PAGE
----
World scholars sign letter of support for "harassed" Turkish students
Renowned academics from around the world have signed an open letter of support for students from Istanbul’s Boğaziçi University who have been detained and harassed by police after objecting to a group celebrating Turkey’s military victory in Afrin, northwest Syria.
“As members of academic communities around the world, we strongly oppose the recent arrests and harassment of students at Boğaziçi University in Istanbul, Turkey,” read the letter, signed at the time of writing by over 500 academics including philosopher Judith Butler and critical theorist Nancy Fraser.
A stall was set up by pro-government students to celebrate the victory on a campus at Boğaziçi, one of Turkey’s most prestigious universities. A fight broke out after protesters from among the student body arrived on the scene, and the ruling Justice and Development Party (AKP)’s youth wing held a demonstration at the university the next day.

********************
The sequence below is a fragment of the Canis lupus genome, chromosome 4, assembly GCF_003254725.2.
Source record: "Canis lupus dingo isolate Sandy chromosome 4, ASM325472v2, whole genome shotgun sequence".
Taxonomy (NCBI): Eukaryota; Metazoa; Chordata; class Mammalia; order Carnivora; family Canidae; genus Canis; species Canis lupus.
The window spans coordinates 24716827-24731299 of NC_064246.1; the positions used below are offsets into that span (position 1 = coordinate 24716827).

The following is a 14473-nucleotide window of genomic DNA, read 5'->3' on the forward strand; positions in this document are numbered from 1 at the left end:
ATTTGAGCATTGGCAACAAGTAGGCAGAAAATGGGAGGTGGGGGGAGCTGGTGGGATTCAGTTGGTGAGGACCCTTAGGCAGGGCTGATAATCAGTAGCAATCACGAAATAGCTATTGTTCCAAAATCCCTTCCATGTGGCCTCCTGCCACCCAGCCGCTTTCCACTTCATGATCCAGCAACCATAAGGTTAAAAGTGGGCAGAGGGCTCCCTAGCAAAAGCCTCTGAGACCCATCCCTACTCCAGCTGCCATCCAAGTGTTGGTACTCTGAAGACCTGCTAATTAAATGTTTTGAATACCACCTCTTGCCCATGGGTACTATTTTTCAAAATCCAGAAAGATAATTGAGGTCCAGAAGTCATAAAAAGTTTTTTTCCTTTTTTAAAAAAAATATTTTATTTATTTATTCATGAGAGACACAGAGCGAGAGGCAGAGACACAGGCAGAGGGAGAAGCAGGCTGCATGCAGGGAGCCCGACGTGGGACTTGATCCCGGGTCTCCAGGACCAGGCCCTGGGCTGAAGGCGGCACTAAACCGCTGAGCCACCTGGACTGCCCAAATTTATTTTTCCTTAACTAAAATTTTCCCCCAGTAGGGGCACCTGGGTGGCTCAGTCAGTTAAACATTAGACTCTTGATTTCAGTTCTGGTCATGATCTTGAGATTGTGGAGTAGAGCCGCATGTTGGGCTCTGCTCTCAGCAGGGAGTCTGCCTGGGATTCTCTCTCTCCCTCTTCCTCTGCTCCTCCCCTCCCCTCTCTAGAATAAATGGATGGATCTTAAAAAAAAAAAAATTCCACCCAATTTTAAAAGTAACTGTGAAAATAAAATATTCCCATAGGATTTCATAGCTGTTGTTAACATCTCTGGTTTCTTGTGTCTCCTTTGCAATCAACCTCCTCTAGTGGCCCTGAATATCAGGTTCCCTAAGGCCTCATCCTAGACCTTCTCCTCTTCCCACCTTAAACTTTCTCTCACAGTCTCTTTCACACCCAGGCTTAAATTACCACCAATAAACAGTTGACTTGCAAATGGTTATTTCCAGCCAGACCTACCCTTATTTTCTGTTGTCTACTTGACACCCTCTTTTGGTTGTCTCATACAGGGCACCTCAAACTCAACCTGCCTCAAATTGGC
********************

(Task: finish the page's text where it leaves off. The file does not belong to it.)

Turkish President Recep Tayyip Erdoğan took up the issue during a rally on Mar. 24, calling the anti-war protesters “terrorists, communists and traitors,” and vowing to strip them of the right to study in Turkish universities. 21 of the students were reportedly detained in the aftermath of the episode, several of whom reported they had been beaten by police while in custody.
“We have heard this kind of verbal attack from Erdoğan before and it was followed by the detention of thousands of academics, journalists, artists, and human rights advocates,” read the letter. “The arrests on campus, as well as subsequent police raids of student homes and dormitories, continue a disturbing trend of criminalizing political speech and dissent in Turkey.”
The letter, which is addressed to Turkish government representatives in Washington D.C. and New York, calls on the Turkish government to release the student detainees, and “cease all investigations and arrests of students exercising political speech.”
Butler and Fraser were both among the prominent international scholars who spoke in support of the Academics for Peace, a group of Turkish academics who signed a petition protesting heavy-handed tactics in the fight against Kurdish militants in Turkey’s southeast. Around 150 of the over-2,000 signatories are currently facing trial on terrorist propaganda charges in Turkish courts.